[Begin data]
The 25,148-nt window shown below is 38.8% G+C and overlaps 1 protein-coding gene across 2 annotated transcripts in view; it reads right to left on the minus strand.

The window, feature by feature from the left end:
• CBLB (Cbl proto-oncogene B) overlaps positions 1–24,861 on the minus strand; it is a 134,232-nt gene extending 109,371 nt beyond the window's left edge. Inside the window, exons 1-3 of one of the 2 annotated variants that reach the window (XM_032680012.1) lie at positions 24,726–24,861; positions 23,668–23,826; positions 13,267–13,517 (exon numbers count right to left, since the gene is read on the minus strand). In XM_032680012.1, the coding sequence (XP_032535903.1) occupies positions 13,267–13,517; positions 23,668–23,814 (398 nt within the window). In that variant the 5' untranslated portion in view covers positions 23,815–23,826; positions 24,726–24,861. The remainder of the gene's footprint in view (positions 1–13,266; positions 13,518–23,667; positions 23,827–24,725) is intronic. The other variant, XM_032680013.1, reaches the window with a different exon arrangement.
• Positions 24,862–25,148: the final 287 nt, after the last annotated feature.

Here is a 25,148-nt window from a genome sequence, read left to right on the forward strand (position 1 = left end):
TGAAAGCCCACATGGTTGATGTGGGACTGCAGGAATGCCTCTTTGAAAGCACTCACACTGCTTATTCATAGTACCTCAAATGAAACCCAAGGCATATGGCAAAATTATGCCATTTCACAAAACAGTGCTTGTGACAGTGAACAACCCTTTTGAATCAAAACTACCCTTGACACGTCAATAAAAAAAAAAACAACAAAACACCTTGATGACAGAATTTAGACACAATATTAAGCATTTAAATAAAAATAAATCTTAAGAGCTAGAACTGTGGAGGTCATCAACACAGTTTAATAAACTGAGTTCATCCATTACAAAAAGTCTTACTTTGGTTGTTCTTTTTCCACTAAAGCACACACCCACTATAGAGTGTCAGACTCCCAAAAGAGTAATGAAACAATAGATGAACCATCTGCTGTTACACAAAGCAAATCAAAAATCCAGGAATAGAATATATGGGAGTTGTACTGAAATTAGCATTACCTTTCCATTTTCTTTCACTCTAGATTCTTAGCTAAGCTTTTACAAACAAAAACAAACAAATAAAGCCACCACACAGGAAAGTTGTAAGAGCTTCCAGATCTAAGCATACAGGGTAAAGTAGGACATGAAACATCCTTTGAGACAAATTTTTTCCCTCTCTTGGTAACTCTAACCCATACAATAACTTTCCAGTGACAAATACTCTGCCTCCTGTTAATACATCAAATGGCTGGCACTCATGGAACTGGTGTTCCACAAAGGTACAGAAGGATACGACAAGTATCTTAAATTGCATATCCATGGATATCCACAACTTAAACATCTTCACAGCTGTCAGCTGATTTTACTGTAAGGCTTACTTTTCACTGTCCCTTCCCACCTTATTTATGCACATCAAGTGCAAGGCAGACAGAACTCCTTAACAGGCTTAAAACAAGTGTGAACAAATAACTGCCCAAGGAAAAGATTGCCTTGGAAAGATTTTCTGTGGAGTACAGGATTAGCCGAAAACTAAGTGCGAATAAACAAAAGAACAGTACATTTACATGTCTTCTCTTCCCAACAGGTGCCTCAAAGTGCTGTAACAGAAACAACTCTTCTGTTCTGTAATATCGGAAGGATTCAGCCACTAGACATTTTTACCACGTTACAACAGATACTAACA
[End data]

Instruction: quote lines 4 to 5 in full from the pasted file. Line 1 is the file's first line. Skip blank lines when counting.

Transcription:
• Positions 24,862–25,148: the final 287 nt, after the last annotated feature.

Here is a 25,148-nt window from a genome sequence, read left to right on the forward strand (position 1 = left end):